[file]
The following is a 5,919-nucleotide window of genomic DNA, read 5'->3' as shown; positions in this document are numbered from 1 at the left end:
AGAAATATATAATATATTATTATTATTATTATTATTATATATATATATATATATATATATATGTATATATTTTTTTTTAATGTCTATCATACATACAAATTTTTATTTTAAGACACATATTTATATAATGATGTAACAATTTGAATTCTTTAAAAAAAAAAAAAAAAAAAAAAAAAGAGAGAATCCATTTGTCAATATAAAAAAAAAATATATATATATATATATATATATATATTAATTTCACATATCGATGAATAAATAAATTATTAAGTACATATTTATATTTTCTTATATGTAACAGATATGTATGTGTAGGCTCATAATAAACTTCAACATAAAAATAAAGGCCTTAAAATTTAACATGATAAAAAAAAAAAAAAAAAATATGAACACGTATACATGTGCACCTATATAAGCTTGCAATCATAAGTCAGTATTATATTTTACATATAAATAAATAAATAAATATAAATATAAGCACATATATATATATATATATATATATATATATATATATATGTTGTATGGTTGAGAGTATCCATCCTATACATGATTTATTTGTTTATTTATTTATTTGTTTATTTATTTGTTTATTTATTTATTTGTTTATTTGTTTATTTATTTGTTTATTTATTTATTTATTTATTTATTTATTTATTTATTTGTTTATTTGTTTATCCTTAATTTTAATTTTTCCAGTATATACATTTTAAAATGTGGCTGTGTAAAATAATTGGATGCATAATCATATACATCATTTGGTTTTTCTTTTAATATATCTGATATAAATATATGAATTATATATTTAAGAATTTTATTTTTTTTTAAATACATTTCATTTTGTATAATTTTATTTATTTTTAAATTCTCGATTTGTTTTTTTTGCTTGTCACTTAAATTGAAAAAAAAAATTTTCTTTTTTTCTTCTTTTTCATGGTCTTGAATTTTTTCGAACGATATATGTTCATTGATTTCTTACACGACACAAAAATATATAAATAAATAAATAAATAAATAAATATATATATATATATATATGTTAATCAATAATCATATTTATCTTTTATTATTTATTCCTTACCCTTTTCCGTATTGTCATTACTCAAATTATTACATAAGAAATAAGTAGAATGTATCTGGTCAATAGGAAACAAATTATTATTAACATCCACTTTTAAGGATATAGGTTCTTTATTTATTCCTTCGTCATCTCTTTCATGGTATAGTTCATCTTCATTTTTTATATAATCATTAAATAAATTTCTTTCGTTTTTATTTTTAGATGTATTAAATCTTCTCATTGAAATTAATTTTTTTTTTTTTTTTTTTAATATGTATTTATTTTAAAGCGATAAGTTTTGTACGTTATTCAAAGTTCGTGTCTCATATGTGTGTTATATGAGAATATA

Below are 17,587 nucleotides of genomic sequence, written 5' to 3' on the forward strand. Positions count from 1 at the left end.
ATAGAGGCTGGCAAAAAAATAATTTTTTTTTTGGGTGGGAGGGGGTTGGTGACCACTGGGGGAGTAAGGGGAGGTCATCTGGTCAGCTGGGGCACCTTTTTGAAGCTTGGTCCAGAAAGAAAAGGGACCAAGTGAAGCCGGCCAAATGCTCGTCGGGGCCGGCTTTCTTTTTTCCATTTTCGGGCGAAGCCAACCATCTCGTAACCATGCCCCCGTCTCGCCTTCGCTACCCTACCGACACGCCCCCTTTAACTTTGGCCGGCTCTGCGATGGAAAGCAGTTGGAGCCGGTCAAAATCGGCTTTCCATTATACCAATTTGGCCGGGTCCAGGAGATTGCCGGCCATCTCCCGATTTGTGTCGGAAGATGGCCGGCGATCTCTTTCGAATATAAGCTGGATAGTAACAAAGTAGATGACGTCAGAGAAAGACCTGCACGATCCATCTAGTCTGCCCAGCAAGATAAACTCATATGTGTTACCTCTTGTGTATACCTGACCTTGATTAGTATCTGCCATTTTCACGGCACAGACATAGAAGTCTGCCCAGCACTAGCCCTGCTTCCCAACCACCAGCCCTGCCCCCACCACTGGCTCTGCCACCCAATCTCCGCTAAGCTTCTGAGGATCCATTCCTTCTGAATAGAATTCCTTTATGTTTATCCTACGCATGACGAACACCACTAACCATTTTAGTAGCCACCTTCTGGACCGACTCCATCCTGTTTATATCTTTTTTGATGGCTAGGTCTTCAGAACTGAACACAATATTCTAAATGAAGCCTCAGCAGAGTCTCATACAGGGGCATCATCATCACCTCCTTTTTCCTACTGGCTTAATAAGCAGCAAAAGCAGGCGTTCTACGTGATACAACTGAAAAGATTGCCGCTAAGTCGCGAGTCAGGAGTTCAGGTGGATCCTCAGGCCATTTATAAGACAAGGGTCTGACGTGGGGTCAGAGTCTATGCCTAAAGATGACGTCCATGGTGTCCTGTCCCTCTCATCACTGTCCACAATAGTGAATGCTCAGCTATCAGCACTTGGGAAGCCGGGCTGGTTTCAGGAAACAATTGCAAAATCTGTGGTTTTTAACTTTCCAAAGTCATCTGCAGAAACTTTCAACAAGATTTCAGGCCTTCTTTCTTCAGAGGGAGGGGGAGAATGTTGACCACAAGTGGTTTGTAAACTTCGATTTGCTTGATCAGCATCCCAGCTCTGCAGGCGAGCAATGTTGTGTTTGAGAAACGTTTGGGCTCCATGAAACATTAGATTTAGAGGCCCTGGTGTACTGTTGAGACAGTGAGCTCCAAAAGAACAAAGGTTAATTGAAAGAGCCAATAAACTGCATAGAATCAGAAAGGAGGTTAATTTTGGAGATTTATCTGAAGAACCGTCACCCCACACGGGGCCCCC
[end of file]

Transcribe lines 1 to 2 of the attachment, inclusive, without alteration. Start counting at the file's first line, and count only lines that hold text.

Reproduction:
The following is a 5,919-nucleotide window of genomic DNA, read 5'->3' as shown; positions in this document are numbered from 1 at the left end:
AGAAATATATAATATATTATTATTATTATTATTATTATATATATATATATATATATATATATGTATATATTTTTTTTTAATGTCTATCATACATACAAATTTTTATTTTAAGACACATATTTATATAATGATGTAACAATTTGAATTCTTTAAAAAAAAAAAAAAAAAAAAAAAAAGAGAGAATCCATTTGTCAATATAAAAAAAAAATATATATATATATATATATATATATATTAATTTCACATATCGATGAATAAATAAATTATTAAGTACATATTTATATTTTCTTATATGTAACAGATATGTATGTGTAGGCTCATAATAAACTTCAACATAAAAATAAAGGCCTTAAAATTTAACATGATAAAAAAAAAAAAAAAAAATATGAACACGTATACATGTGCACCTATATAAGCTTGCAATCATAAGTCAGTATTATATTTTACATATAAATAAATAAATAAATATAAATATAAGCACATATATATATATATATATATATATATATATATATATATGTTGTATGGTTGAGAGTATCCATCCTATACATGATTTATTTGTTTATTTATTTATTTGTTTATTTATTTGTTTATTTATTTATTTGTTTATTTGTTTATTTATTTGTTTATTTATTTATTTATTTATTTATTTATTTATTTATTTGTTTATTTGTTTATCCTTAATTTTAATTTTTCCAGTATATACATTTTAAAATGTGGCTGTGTAAAATAATTGGATGCATAATCATATACATCATTTGGTTTTTCTTTTAATATATCTGATATAAATATATGAATTATATATTTAAGAATTTTATTTTTTTTTAAATACATTTCATTTTGTATAATTTTATTTATTTTTAAATTCTCGATTTGTTTTTTTTGCTTGTCACTTAAATTGAAAAAAAAAATTTTCTTTTTTTCTTCTTTTTCATGGTCTTGAATTTTTTCGAACGATATATGTTCATTGATTTCTTACACGACACAAAAATATATAAATAAATAAATAAATAAATAAATATATATATATATATATATGTTAATCAATAATCATATTTATCTTTTATTATTTATTCCTTACCCTTTTCCGTATTGTCATTACTCAAATTATTACATAAGAAATAAGTAGAATGTATCTGGTCAATAGGAAACAAATTATTATTAACATCCACTTTTAAGGATATAGGTTCTTTATTTATTCCTTCGTCATCTCTTTCATGGTATAGTTCATCTTCATTTTTTATATAATCATTAAATAAATTTCTTTCGTTTTTATTTTTAGATGTATTAAATCTTCTCATTGAAATTAATTTTTTTTTTTTTTTTTTTAATATGTATTTATTTTAAAGCGATAAGTTTTGTACGTTATTCAAAGTTCGTGTCTCATATGTGTGTTATATGAGAATATA